Is a static const member variable compile time variable?

We all know C++ programming language has a lot of gotcha, but have you ever said "Gotcha!" while you are interviewing somebody? Here is the story.

I interviewed an engineer last week. His resume said he was familiar with "C++ template meta-programming". So, my interview question was about it.

The first problem to solve was a compile time variable. The immediate answer is "enum".

struct Foo {
enum { value = 1 };
};

But, how about this?

struct Foo {
const static int value = 1;
};

 

I thought const static class member variables are not evaluated at a compile time for reasons described later. However, unfortunately, I was wrong. It’s also a legal variable evaluated at compile time.

The probe is easy. We know that "enum" is a compile time variable. So, try this. It correctly compiles.

struct Foo {
const static int value = 1;
enum {
V = value,
};
};

It means const static int is compile time variable.

 

Why did I misunderstand?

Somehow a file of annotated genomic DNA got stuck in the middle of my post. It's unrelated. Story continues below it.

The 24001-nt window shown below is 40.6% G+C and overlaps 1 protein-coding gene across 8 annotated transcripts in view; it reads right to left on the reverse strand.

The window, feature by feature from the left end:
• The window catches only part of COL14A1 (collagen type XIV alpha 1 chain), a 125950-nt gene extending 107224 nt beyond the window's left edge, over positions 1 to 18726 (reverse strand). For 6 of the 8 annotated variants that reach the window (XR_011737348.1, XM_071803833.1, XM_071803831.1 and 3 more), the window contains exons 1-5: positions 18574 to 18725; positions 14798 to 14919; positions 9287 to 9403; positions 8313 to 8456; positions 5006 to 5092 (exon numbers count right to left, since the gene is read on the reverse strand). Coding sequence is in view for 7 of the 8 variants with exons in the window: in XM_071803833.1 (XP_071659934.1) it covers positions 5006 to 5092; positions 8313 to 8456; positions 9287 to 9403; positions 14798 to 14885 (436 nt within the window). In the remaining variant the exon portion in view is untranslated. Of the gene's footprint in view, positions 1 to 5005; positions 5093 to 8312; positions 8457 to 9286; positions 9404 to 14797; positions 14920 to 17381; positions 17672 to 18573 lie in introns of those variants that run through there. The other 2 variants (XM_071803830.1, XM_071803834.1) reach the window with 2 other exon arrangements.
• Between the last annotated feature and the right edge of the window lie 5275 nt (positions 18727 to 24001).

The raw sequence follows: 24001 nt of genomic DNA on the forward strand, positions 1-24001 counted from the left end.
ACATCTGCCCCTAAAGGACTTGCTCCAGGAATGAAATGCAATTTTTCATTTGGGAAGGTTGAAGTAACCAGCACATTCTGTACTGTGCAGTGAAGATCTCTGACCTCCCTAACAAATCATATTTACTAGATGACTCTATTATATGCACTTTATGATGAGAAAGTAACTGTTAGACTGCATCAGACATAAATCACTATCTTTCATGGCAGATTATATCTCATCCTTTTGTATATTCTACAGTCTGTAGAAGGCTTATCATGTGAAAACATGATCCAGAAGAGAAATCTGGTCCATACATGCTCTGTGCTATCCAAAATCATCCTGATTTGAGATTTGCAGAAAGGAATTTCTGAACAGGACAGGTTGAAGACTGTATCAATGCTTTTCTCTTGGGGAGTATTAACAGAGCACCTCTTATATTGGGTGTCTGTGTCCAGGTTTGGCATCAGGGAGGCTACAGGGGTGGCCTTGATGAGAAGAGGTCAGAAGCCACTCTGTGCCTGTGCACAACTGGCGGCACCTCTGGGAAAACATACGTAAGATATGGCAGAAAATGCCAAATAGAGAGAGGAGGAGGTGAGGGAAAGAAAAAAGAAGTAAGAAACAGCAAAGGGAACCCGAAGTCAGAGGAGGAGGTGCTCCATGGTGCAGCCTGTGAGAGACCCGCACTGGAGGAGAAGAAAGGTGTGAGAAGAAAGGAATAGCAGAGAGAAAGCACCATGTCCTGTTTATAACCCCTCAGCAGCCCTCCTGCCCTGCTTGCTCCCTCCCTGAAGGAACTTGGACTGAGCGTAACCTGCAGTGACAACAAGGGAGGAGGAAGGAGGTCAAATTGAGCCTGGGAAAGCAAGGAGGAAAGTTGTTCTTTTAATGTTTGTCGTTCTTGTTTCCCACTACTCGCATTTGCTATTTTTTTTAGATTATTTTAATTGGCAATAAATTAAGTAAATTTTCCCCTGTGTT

The first cause was the compiler I use. One of compilers our company uses is vc6.0, which does not support in-class definition of static member variables, and I was not familiar enough with it. In vc6.0, static const member has to be defined this way:

struct Foo {
const static int value;
};
const int Foo::value = 1;

The second cause is that out-class definition is definitely not compile time variable. For example, you can even call function to initialize the variable!

int bar(){
int result;
cin >> result;
return result;
}

struct Foo {
const static int value;
};
const int Foo::value = bar();

So, with all the knowledge, I blindly believed that static const member variable was a runtime variable. Ouch.

 

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About Moto

Engineer who likes coding
This entry was posted in C++. Bookmark the permalink.

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